Don’t Quitclaim Deed Your Kids Your Real Estate

A common idea when people are thinking about estate planning is to quitclaim their home to their kids.

The thinking is it will allow one to avoid probate and just make things simple.

The problem, however, is that it can create a bunch of unintended problems.

Let’s just run down the list of all the ways this is wrong. 🙂

First, quit claiming the property eliminates the potential for a step-up in tax basis.

The tax basis of property is the price it was originally paid for. When someone dies and the property is transferred to someone else, the tax code allows for a “step-up” in tax basis to the current fair market value.

This virtually eliminates and capital gains tax the property may have been subject to.

Have no idea what I’m talking about? Let’s use an example.

Let’s say mom buys a house in 1970 for $20,000. She dies in 2020 and the house is worth $720,000.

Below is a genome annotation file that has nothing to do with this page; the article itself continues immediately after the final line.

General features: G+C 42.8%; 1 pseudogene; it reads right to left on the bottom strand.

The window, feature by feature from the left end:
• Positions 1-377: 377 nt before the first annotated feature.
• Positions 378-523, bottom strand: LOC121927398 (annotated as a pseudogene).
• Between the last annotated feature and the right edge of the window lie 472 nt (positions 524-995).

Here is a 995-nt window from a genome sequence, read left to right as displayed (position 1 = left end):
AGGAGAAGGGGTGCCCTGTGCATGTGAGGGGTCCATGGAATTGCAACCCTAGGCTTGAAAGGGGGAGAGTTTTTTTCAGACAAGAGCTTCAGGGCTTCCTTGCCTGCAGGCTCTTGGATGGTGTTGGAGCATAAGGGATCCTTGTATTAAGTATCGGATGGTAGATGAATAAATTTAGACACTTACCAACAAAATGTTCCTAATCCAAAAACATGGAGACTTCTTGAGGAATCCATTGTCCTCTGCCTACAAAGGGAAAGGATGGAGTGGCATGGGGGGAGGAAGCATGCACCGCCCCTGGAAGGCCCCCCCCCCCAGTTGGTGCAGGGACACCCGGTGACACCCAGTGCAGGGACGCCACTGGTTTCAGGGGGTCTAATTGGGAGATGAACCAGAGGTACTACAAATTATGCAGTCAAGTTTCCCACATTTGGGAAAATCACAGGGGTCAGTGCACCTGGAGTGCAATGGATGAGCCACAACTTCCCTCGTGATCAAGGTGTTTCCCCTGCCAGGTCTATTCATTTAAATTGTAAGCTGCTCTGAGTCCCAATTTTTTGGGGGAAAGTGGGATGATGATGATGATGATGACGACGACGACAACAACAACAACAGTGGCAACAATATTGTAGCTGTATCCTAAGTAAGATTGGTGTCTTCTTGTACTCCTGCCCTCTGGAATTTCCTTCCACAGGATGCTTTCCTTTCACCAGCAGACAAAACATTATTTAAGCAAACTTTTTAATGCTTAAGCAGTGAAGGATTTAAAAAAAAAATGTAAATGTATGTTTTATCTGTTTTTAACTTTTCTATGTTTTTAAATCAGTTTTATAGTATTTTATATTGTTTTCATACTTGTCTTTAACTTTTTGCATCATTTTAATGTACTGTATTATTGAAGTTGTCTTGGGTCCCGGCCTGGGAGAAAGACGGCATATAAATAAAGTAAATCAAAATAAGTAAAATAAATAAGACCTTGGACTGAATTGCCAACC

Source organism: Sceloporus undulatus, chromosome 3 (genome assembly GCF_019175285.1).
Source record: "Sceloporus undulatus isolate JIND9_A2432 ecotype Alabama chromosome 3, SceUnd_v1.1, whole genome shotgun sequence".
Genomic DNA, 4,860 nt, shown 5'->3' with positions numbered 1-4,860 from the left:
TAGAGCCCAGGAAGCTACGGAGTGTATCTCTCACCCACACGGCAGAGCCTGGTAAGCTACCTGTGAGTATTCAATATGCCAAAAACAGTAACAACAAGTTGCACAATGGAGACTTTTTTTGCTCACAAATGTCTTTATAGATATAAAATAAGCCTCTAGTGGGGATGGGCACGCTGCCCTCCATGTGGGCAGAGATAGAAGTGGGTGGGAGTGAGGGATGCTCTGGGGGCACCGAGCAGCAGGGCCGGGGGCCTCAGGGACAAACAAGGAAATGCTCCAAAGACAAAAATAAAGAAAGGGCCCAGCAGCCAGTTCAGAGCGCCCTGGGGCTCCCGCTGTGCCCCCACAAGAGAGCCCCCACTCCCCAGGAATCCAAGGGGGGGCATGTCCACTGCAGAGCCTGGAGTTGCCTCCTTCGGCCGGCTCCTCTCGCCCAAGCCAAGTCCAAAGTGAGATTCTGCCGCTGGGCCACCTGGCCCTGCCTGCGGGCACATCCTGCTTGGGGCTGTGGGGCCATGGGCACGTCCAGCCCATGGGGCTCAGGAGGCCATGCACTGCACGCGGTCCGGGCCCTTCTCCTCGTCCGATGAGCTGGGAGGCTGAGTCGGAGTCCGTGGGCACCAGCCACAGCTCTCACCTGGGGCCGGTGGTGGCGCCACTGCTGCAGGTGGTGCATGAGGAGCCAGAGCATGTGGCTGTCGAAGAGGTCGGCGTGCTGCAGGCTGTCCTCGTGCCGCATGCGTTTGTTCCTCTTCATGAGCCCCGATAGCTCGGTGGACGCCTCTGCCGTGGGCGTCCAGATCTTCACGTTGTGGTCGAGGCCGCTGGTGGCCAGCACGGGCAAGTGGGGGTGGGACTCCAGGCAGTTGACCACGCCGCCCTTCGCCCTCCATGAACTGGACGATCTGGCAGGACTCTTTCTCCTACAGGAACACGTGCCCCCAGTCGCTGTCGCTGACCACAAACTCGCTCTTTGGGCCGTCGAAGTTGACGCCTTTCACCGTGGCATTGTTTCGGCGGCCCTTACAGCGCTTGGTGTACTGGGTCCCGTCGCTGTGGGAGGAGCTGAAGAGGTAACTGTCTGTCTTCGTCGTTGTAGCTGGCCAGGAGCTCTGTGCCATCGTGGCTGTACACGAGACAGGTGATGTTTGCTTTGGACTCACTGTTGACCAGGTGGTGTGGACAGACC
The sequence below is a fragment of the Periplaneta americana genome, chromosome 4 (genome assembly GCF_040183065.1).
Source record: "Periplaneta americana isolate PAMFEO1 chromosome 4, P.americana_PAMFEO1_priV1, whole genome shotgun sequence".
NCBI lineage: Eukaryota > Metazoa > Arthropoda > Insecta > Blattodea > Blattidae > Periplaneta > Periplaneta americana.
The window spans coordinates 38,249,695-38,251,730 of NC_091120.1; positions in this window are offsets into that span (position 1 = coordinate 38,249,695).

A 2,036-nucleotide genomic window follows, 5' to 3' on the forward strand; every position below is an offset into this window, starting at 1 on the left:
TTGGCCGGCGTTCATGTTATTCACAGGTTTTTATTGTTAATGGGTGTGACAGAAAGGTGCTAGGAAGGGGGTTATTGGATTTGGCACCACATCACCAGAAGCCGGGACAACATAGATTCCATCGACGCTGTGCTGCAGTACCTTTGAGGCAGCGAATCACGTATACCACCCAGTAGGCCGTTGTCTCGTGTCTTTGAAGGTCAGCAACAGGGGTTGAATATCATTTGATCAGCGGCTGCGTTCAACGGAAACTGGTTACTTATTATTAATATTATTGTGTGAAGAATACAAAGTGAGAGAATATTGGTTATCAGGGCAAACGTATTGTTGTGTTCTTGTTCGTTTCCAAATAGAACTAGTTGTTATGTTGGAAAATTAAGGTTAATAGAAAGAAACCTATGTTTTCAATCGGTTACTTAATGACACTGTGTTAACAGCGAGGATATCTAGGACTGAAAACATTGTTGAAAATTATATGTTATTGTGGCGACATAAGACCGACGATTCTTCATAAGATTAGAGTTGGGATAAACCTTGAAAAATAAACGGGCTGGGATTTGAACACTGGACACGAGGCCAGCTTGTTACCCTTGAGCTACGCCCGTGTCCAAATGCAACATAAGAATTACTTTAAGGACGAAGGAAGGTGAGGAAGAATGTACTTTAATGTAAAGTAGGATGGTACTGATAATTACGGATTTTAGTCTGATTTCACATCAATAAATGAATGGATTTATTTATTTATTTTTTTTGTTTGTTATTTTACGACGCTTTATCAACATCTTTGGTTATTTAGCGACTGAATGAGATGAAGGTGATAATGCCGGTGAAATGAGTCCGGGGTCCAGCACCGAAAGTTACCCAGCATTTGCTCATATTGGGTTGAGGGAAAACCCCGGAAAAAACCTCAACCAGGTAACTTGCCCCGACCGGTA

If she quitclaims the property to you, you take it with a tax basis of $20,000. This means when you go to sell it you will have to pay tax on the $700,000 worth of gain (approximately 20% or $140,000).

If she does NOT quitclaim it to you and instead gives it to you after she dies you receive the property with a tax basis of $720,000. This means when you go to sell it you pay tax only any gain over $720,000.


Second, quit claiming the property makes it the subject of your kids’ actions.

If your kid gets in a car accident and owes money for damages, they could potentially seize the house.

If they file bankruptcy – same thing.

If the kid decides to sell it, you can’t do anything about that.

Those two reasons alone should be enough not to do it right?

Some people think they want to do it for Medicaid planning.

Here’s what I’ll say about that… in some case that MIGHT be the right move. There are strategies that make sense when the math and circumstances are right.

BUT, you can’t possible know that math and if your circumstances are right without talking to an expert about it (and I’m no expert about Medicaid planning).

So, before you make any moves, talk to someone to make sure you are making a wise choice.


Christopher Small
Probate Attorney

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